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Growing and Using Ivy

Ivy is easy to grow. This plant has been used for various purposes.


Medicinal Use of Ivy

This is among the herbs of St. John in France. Ivy was recommended in Culpeper’s Complete Herbal. He said it was under the dominion of Saturn. He recommended the flowers, leaves, and berries-both green and ripe—for medicinal purposes. He recommended this for a wide range of ailments. Drinking from cups of ivy wood was a treatment for whooping cough.

According to Toxic Plants of North America, ivy is considered toxic when taken internally. The authors cite cases where the plant caused diarrhea and vomiting. In one instance, eating the berries resulted in “an awful burning sensation in the throat that lasted for about 15 minutes.” The leaves can also be toxic to animals.


Using Ivy for Decorations

In his instructions to his wife, 16th century writer Thomas Tusser wrote “get ivye and hull(holly) deck up this house.”

In the November/December 2002 issue of The Gardener, Susan Wittig Albert gave instructions on how to create a living wreath of ivy. Sprigs of ivy root very easily in water. Just be sure to cut ones that are actively growing (look for the tiny new leaves on the tips).

In the holiday season, ivy is traditionally considered inseparable from holly. Their relationship and purported rivalry is memorialized in a number of songs, such as The Holly and the Ivy. For the Christmas season, the English traditionally used Ivy Girl and Holly Boy figures.

This has long been used for Christmas decorations, such as wreaths. It can also serve as decorations for napkin rings and candles. The wassail bowl is often decorated with a wreath of ivy.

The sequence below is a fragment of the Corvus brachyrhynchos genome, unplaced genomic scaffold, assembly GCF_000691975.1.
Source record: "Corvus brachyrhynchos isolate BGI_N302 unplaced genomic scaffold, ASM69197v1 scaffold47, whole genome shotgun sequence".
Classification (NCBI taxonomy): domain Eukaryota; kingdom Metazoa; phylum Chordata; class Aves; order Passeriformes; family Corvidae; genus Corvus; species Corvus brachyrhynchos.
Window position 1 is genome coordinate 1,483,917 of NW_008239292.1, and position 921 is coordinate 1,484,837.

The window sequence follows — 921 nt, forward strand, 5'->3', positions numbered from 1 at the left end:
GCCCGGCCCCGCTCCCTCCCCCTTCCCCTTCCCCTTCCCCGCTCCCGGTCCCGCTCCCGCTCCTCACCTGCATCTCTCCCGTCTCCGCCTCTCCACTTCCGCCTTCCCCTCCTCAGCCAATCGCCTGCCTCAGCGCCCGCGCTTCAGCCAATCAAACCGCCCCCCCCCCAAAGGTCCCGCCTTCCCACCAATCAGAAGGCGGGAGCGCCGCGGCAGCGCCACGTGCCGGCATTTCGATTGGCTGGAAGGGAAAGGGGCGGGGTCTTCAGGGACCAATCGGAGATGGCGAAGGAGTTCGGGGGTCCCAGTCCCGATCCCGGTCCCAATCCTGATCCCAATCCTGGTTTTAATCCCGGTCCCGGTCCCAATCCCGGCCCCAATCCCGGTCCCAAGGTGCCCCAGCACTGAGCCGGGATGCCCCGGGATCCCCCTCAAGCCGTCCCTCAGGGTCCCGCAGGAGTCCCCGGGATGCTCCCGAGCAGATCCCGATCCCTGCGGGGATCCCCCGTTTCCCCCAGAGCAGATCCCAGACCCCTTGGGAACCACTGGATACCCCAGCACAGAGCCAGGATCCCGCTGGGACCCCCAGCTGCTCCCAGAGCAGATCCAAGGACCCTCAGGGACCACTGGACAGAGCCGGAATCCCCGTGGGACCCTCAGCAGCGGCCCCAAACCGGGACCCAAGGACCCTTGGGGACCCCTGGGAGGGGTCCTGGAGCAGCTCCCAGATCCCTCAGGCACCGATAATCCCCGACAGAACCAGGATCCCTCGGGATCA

Ivy was very popular among the Victorians. In recent years, its popularity has waned for Christmas use. However, the sprigs are widely seen in floral decorations year-round.

The Victorians used it for swags, kissing balls, and other decorations. It was also depicted on Christmas cards during that era. In the last two hundred years it has now come to be associated with death. One reason is that it often appears in cemeteries. Other beliefs that affected its popularity included the idea that it was associated with drunkenness and bad luck.


Growing Ivy

There are eleven species of ivy in the Old World. The flowers appear late in the season in the fall. These never fail to attract flies and wasps.

Hardiness does vary upon the species or cultivar. Some are hardy to zone five. These generally do best if they receive some shade. These will grow in any reasonably rich, moist, well drained soil. They’re grown both as indoor and outdoor plants. Some cultivated forms are budded or grafted.








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